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ORIGINAL ARTICLE
Year : 2019  |  Volume : 149  |  Issue : 2  |  Page : 276-280

Antibiotic-resistant Enterobacteriaceae in healthy gut flora: A report from north Indian semiurban community


1 Department of Community Medicine, School of Public Health, Postgraduate Institute of Medical Education & Research, Chandigarh, India
2 Advanced Paediatrics Center, Postgraduate Institute of Medical Education & Research, Chandigarh, India
3 Department of Pathology & Microbiology, University of Nebraska Medical Center, Omaha, NE, USA
4 Department of Medical Microbiology, Postgraduate Institute of Medical Education & Research, Chandigarh, India

Correspondence Address:
Dr Pallab Ray
Department of Medical Microbiology, Postgraduate Institute of Medical Education & Research, Chandigarh 160 012
India
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Source of Support: None, Conflict of Interest: None


DOI: 10.4103/ijmr.IJMR_207_18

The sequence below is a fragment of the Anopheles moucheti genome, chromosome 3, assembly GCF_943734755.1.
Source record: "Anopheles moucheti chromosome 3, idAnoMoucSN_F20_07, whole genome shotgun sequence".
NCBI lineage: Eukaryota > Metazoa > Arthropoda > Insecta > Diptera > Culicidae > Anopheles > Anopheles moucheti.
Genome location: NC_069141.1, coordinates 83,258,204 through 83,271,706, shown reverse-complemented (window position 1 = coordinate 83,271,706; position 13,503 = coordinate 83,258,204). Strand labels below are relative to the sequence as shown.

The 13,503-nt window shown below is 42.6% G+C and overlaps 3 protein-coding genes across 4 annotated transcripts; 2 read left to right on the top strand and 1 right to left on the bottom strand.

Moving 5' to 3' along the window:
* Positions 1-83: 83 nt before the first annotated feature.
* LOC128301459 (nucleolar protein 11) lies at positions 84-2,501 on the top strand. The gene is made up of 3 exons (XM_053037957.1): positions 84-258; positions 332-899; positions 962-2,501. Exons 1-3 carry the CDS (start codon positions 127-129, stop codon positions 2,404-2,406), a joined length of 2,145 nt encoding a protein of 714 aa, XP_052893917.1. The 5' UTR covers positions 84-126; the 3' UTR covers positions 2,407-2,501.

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Background & objectives: Rampant use of β-lactam antibiotics in both community and hospitals has transformed the human healthy intestinal gut flora into a reservoir of antibiotic-resistant organisms. This study was conducted to find the faecal presence of antibiotic-resistant Enterobacteriaceae in faecal samples in the community in north India. Methods: In this prospective study, 207 stool samples were collected from apparently healthy individuals residing in a semiurban community in Chandigarh, India, from August to October, 2015. Isolates belonging to family Enterobacteriaceae were identified using matrix-assisted laser desorption ionization-time of flight mass spectrometry (MALDI-TOF MS), and antibiotic susceptibility was determined using Clinical Laboratory Standard Institute disc diffusion method. Detection of extended spectrum β-lactamases (TEM, SHV, OXA-1, CTXM 1, CTXM 2, CTXM 9 and CTXM 8/25), carbapenemases (IMP, VIM and KPC) and New Delhi metallo-β-lactamase was done by multiplex PCR. Results: Of the population studied, 55.5 per cent were females and 60 per cent were illiterate or had only primary education; 43.4 per cent individuals were aged <20 yr. Overall, 70.5 per cent of stool samples had antibiotic-resistant isolates. Maximum resistance was seen for cephalosporins (60.4%) followed by fluoroquinolones (41.5%). The multidrug-resistant (MDR) isolates were 2.4 per cent. The most commonly detected genes were TEM, SHV, OXA-1, CTXM-1, CTXM-2, CTXM-9 and CTXM-8/25 β-lactamases. Escherichia coli was the most common resistant isolate, and TEM was the most common gene detected. Interpretation & conclusions: Overall, 70.5 per cent members of Enterobacteriaceae had antibiotic resistance in the community and 2.4 per cent were MDR. Higher resistance rates were observed for most commonly used drugs such as cephalosporins and fluoroquinolones. High rate of antibiotic-resistant Enterobacteriaceae in gut of healthy individuals points towards the need for active screening and prevention of dissemination.


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